Context 4. Heterozygous KDM6A mutations, and decreased expression at relapse
Of the contexts discussed in this section, heterozygous KDM6A mutations constitute the smallest percentage of cases of de novo AML. Along with the seminal paper by Papaemmanuil et al.,6 COSMIC and cBioportal data34 show that only 1% of patients with de novo AML have a heterozygous loss-of-function mutation (Figure 2). However, KDM6A appears to be a tumor suppressor; low KDM6A expression is associated with poor survival outcomes and when KDM6A mutations arise at relapse they confer cytarabine resistance.68 Although cells used in follow- up cell culture experiments were either KDM6A-null or KDM6A-replete, AML patients are more likely to have heterozygous mutations than homozygous deletions.69 Therefore, there is likely to be functional KDM6A present, with the potential for ascorbate to increase residual enzyme activity. Interestingly, the dependence of KDM6A on ascorbate has been demonstrated both using the purified protein as well as in a hematopoietic stem cell model.70,71 Ascorbate was required for KDM6A-mediated demethylation of H3K27, which is a repressive chromatin mark. KDM6A occupies the promotors of HOX gene clusters, and demethylation of H3K27 is critical for expression of some of the HOX genes. Zhang et al. found that ascorbate was critical for the differentiation of hemogenic-endothelial cells into hematopoietic cells in a KDM6A-dependent manner. Collectively this evidence suggests that ascorbate may be beneficial for a small percentage of patients (~1%) at presentation, and potentially a much larger proportion of patients at relapse (see Context 7). As with KDM3A, this hypothesis requires further investigation at the preclinical level.
Context-dependent roles for epigenetic 2-oxoglutarate-dependent dioxygenases in acute myeloid leukemia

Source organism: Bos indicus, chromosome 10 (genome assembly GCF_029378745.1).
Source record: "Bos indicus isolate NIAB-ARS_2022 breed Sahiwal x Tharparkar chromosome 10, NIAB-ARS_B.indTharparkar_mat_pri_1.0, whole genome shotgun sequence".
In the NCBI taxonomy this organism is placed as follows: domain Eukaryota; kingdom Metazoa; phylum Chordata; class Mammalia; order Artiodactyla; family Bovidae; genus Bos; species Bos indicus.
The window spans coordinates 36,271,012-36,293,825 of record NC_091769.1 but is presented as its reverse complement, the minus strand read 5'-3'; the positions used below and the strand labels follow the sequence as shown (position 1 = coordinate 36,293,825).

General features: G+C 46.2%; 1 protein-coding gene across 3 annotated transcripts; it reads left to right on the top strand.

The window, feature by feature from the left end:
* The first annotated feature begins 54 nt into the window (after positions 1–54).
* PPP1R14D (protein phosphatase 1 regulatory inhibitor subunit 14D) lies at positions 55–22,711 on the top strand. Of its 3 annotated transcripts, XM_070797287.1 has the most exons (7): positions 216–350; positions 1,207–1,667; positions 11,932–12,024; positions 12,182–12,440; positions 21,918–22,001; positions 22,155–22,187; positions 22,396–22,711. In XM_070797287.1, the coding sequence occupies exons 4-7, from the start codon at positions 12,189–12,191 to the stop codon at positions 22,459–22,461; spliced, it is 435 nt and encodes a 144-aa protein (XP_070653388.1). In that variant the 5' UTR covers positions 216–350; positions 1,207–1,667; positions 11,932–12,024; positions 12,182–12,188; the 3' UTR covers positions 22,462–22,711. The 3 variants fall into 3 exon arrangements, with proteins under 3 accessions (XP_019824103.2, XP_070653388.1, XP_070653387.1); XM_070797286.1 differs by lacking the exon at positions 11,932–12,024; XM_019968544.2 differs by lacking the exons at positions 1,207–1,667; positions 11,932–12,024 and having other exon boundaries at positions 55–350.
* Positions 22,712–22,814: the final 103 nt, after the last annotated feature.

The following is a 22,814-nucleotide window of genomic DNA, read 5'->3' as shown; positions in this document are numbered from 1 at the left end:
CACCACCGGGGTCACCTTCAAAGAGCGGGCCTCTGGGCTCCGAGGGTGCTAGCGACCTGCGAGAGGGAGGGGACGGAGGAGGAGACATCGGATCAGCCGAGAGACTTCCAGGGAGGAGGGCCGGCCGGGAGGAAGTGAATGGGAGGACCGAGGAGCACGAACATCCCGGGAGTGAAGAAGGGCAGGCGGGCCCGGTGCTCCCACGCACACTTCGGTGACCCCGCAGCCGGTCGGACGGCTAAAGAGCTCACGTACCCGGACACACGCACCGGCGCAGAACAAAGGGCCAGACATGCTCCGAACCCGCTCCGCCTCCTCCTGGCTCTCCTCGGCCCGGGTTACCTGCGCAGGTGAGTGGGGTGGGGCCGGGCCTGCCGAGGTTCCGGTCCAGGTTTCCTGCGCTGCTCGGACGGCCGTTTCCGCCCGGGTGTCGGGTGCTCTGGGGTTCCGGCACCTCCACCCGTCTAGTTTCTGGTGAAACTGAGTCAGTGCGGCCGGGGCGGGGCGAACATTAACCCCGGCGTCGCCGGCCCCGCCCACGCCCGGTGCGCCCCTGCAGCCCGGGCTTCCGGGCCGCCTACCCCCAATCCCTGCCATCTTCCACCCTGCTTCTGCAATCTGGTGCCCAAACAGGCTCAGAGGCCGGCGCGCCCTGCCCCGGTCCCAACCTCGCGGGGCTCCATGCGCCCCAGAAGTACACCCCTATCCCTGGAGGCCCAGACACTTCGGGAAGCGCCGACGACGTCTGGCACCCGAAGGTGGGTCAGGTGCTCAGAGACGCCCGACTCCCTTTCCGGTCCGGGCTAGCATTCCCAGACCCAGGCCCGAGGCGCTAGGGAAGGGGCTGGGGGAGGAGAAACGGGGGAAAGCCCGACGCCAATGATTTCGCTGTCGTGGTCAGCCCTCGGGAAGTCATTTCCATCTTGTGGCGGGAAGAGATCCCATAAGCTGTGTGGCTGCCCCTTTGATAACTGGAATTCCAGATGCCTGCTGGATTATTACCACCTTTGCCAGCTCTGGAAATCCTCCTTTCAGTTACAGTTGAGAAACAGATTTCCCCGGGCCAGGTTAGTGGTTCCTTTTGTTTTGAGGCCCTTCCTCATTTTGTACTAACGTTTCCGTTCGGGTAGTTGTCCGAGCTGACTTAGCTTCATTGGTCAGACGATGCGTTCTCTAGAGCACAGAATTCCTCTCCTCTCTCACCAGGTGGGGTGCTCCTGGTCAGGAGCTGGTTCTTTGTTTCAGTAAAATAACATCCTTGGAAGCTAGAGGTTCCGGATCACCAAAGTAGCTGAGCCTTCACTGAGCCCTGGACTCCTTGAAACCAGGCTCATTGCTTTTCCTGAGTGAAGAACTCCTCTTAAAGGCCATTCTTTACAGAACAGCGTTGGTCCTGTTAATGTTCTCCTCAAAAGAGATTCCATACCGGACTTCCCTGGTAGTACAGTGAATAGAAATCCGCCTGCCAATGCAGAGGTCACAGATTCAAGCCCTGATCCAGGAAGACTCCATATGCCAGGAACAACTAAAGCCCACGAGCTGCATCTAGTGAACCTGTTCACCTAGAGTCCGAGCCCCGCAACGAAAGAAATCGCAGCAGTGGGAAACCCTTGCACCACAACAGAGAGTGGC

Thus far, we have considered contexts in which activation of tumor suppressor activity might be beneficial. However, our analysis of the information available has highlighted some other contexts with greater complexity. The remaining demethylases in Table 1 are either oncogenes in AML, are tumor suppressor genes with increased or mixed gene expression profiles, or there is no current evidence that ascorbate acts as a cofactor. Important contexts to consider are those in which the demethylase expression is heterogeneous across the patient group or those in which ascorbate-dependent demethylases are actually required for the maintenance of AML, i.e., they function as oncogenes (Figure 3). While an in-depth consideration is outside the remit of this review, it is important to be aware of contexts in which inhibition of the respective demethylase might be recommended on a mechanistic basis.
Context 5. Heterogeneous expression across patients with acute myeloid leukemia
The demethylases KDM2A, KDM2B, KDM4C, KDM5A, KDM6B, KDM7A, and KDM7B, are neither consistently upregulated nor downregulated across AML patients. Of these, KDM2A is a tumor-suppressor in the context of MLL-rearranged leukemia, in which demethyl - ation of H3K36 leads to inactivation of genes required for maintenance of leukemia.72 This enzyme requires ascorbate for optimal activity;73,74 however, this finding needs to be validated in the setting of leukemia before this can be considered as a context for treatment with ascorbate.